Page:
Healthcare

Meet the two GOP congressmen who didn’t read the health care bill they voted for

The American Health Care Act, last estimated to increase the number of uninsured in the U.S. by 24 million people, was rushed through the House of Representatives on Thursday. It passed by only four votes.

It was rushed through so quickly, in fact, that some members of Congress didn’t even read the full bill, which was amended as late as Wednesday night. Two Republican representatives who voted for the legislation without reading the whole thing were Chris Collins of New York and Thomas Garrett of Virginia.

When asked Thursday by CNN’s Wolf Blitzer whether he was aware that the bill cut a health program that served 635,000 in New York State, Collins said that while he had not read the bill himself, “I can also assure you my staff did. We have to rely on our staff.”

Collins, a relatively obscure Republican until earlier this year, has repeatedly gone to the mat for the Trump administration, which in turn has sharply elevated his political profile.

During the last round of failed AHCA negotiations, in late March, Collins became one of the bill’s biggest congressional boosters. He memorably told MSNBC that first Congress had to pass the bill, “and then we can have the chance to really explain what’s in it.”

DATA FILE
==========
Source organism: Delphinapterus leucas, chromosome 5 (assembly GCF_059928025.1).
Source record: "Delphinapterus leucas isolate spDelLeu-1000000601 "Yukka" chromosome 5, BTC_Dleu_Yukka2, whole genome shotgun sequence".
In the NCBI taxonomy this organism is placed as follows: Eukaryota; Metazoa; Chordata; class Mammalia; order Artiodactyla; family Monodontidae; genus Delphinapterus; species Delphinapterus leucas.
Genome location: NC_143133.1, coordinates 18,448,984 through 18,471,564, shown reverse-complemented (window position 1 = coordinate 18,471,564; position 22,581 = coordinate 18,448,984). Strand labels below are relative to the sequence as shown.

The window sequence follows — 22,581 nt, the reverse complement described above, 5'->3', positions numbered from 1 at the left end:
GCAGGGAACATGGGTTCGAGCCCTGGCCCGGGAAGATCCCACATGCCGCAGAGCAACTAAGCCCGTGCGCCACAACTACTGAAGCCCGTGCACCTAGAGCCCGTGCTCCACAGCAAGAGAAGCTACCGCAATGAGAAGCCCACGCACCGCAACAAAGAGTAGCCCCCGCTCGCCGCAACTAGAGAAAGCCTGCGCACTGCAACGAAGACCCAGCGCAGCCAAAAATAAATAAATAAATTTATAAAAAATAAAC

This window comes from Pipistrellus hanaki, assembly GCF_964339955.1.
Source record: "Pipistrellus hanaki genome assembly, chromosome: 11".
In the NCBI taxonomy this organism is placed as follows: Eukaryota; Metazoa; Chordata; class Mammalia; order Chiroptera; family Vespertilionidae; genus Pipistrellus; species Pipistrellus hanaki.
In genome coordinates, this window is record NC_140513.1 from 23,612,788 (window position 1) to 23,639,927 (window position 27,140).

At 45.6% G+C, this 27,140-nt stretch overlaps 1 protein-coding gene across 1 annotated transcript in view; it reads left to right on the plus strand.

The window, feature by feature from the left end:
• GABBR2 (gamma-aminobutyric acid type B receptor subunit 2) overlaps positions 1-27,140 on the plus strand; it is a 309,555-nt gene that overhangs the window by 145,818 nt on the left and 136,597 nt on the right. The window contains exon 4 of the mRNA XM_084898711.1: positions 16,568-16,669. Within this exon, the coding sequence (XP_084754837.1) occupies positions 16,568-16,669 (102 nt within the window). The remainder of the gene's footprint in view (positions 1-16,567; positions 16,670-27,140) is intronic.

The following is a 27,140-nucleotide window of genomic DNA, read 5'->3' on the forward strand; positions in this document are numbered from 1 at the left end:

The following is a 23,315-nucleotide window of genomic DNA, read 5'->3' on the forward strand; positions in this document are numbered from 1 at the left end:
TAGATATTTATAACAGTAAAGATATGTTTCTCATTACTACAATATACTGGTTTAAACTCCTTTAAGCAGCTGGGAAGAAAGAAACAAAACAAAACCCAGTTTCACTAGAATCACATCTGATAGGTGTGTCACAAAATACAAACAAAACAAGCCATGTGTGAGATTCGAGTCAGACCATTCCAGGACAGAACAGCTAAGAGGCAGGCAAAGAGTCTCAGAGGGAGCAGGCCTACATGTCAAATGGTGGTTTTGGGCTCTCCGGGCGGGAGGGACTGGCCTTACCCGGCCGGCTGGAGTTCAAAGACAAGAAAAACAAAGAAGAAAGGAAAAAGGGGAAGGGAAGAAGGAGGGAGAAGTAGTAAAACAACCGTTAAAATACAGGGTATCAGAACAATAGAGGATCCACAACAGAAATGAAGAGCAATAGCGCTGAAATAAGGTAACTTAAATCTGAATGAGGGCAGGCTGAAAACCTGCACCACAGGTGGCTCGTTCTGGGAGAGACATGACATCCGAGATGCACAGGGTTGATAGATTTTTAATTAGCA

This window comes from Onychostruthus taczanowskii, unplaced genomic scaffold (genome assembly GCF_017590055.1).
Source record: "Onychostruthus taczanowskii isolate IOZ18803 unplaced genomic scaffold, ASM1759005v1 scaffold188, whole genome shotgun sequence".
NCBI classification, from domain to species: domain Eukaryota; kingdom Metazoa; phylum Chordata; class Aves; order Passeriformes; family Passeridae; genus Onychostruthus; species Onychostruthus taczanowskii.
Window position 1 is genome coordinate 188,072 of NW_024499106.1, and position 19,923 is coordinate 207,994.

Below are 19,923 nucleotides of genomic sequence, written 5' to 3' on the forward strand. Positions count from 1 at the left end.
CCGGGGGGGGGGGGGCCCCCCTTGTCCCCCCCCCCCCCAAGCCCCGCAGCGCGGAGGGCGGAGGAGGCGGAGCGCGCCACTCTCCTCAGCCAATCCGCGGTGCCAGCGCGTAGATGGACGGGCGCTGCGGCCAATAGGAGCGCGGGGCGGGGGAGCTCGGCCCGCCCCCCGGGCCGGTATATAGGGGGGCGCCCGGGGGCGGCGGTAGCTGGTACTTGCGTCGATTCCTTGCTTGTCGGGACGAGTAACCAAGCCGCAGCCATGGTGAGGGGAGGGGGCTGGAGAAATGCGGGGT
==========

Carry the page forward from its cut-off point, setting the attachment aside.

Meanwhile, Garrett, speaking on TV just a couple hours before Thursday’s vote on the AHCA, expressed bewilderment at the idea that he hadn’t actually read the legislation.

“Let’s put it this way: People in my office have read all parts of the bill,” Garrett said on MSNBC. “I don’t think any individual has read the whole bill.” Of course, eight years ago, the shoe was on the other foot for the Republicans. In the summer of 2009, when the Democrats were trying to get Obamacare passed, Paul Ryan said, “I don’t think we should pass bills that we haven’t read, that we don’t know what they cost.”

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